On the legislative front, one needs look no further than the Federal Register to see that diversity remains a hot button. H. R. 281, or “Ensuring Diverse Leadership Act of 2019,” is a bill “to amend the Federal Reserve Act to require Federal Reserve banks to interview at least one
individual reflective of gender diversity and one individual reflective of racial or ethnic diversity when appointing Federal Reserve bank president, and for other purposes.” This bill has passed the House and awaits further action. Another introduced bill, H. R. 1018, is titled “Improving Corporate Governance Through Diversity Act of 2019.”
Yet a third introduced bill, H. R. 3279, would “require the Securities and Exchange Commission to establish a Diversity Advisory Group to study and make recommendations on strategies to increase gender, racial, and ethnic diversity among the members of the board of directors of issuers, to amend the Securities Exchange Act of 1934 to require issuers to make disclosures to shareholders with respect to gender, racial, and ethnic diversity, and for other purposes.” You don’t need a weatherman to tell which way the wind blows.
It’s clear that the issue of gender, racial and ethnic diversity in the boardroom and across the workforce is not going to go away, at least not until some sort of parity has been achieved. And the drumbeat for accountability in this arena is likely to intensify, despite signals from serving directors that they have gotten the bubble on this. A review of the comments of our 11 2019 Directors to Watch: Racial and Ethnic Diversity shows a clear trend toward redefining the diversity debate in terms of the overall character and culture of the corporation, with diversity writ large as one component of a responsive and responsible architecture of sustainability and cohesiveness.
Look for these leaders and others like them, now and in the future, to continue to drive boards toward a higher level of inclusion and effectiveness.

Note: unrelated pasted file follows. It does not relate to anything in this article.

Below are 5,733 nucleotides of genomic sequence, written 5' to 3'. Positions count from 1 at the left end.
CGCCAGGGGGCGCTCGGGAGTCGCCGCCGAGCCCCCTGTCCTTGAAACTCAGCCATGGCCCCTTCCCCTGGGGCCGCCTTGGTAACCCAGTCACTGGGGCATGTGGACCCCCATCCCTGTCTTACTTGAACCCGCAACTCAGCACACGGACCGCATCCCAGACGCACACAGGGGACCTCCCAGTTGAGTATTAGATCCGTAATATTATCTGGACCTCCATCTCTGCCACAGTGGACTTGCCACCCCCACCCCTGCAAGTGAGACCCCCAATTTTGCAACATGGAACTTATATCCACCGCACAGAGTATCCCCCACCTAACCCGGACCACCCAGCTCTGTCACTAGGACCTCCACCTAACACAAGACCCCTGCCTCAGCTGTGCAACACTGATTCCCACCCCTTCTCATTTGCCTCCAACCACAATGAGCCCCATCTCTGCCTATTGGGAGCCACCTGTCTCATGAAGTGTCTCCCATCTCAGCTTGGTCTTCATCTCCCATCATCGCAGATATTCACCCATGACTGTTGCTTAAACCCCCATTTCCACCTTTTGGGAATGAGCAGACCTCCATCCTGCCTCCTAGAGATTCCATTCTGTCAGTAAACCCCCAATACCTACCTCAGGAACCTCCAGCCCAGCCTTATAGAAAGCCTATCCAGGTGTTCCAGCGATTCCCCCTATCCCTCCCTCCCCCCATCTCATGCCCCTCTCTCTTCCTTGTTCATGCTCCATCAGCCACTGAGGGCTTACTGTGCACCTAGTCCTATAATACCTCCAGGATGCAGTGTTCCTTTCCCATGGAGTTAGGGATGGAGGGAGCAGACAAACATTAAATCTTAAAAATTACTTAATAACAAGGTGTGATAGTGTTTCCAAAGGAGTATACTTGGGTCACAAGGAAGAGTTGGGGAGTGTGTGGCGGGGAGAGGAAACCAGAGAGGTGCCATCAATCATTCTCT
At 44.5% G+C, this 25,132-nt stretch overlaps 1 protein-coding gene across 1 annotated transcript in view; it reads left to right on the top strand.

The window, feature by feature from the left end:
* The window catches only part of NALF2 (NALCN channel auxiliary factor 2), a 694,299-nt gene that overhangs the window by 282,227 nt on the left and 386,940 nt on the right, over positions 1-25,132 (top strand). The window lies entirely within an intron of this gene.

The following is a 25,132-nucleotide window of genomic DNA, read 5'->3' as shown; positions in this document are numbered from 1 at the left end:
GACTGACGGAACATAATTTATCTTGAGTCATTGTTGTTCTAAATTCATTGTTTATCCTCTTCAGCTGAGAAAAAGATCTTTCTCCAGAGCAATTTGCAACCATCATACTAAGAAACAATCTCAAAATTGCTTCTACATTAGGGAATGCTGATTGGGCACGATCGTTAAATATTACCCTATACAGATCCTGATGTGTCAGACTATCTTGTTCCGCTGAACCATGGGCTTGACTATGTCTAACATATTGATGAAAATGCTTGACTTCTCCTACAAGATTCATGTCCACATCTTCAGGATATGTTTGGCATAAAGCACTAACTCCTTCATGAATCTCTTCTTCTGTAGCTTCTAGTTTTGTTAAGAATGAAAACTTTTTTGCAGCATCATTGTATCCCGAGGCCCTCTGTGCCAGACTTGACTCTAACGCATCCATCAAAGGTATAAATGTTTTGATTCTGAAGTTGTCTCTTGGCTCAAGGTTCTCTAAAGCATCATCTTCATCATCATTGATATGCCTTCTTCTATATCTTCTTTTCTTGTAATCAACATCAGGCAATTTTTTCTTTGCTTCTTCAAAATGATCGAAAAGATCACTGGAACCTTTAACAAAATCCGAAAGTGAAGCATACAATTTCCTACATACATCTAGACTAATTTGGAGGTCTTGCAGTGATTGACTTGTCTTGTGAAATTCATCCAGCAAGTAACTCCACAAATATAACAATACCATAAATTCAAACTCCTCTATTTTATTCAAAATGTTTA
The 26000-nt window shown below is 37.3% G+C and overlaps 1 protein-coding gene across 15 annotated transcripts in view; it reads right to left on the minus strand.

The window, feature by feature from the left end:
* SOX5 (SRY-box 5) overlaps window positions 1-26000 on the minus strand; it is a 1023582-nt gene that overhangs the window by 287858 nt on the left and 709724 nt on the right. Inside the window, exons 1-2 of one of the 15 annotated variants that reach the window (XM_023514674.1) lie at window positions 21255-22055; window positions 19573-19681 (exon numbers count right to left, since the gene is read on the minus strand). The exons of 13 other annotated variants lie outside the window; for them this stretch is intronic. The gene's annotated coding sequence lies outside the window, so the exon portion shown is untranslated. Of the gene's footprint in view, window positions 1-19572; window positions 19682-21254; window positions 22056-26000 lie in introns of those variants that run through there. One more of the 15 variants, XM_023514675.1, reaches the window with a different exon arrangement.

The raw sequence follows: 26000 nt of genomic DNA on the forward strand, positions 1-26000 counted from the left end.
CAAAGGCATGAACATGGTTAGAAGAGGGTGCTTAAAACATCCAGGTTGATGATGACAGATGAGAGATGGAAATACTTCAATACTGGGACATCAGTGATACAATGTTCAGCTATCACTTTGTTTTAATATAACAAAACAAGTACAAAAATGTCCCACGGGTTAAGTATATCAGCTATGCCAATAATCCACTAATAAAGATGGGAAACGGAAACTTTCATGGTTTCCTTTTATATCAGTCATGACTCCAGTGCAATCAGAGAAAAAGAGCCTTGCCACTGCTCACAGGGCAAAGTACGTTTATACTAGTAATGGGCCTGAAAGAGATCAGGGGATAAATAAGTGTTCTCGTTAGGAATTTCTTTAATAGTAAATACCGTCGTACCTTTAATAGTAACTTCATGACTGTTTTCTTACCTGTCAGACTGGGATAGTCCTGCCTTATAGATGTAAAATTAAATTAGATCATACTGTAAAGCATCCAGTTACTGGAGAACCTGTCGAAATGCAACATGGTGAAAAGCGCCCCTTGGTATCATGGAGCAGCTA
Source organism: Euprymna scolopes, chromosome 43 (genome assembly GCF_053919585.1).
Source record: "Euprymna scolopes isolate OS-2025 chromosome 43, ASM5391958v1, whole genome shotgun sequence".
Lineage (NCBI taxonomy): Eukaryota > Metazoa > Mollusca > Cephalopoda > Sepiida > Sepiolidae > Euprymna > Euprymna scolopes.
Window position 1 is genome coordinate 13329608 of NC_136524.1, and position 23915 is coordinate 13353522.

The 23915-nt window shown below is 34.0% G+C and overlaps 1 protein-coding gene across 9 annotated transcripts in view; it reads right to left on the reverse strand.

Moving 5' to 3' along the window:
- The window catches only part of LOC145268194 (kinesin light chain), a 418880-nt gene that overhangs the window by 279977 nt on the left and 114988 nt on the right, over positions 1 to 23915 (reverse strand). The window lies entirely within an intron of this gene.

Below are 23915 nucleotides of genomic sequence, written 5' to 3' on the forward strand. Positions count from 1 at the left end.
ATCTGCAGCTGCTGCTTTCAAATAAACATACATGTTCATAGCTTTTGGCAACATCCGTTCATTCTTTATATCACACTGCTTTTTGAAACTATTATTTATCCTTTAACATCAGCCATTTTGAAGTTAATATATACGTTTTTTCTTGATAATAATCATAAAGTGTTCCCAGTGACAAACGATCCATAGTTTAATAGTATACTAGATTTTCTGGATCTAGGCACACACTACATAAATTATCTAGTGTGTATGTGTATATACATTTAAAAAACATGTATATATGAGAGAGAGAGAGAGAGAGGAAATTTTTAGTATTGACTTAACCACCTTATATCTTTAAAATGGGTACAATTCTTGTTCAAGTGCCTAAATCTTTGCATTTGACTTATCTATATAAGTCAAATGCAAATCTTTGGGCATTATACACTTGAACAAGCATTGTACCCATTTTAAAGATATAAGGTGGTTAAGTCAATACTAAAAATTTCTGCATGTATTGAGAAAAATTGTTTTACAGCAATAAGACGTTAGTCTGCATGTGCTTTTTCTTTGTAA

Director, CFA Institute, JSW Steel, Blackstone-Embassy REIT, Infosys
Punita Kumar-Sinha has focused on investment management and financial markets during her career. She has served on more than 15 boards across India and North America in the past decade and currently, she serves on the board of governors of the CFA Institute, the global association of investment management professionals, as well as other boards including Infosys, JSW Steel and Blackstone-Embassy REIT.
She previously served on the board of the Toronto listed Fairfax India Fund. She has chaired audit, investment, and stakeholders relationship board committees for companies in multiple industries. Kumar-Sinha is a managing partner of Pacific Paradigm Advisors, and was formerly a senior managing director at Blackstone and a managing director at Oppenheimer.
She is frequently quoted in the media and speaks at global conferences as an expert on emerging markets.
Kumar-Sinha has a Ph.D. and a master’s in finance from the Wharton School, University of Pennsylvania, an MBA from Drexel University, and her bachelor’s degree in engineering from the Indian Institute of Technology, Delhi.
Long-term returns are enhanced by aligning stakeholder interests: In high-growth markets — whether it is tech markets in advanced countries or most markets in developing countries — companies must balance their desire to grow quickly with establishing the foundation for long-term sustainable growth. In my experience, companies at times pursue growth at the expense of financial discipline, transparency and broader stakeholder interests. As board members, we must ask the difficult questions to ensure that managements are identifying ESG-related risks and opportunities, using leverage prudently, and reaching out to all stakeholders.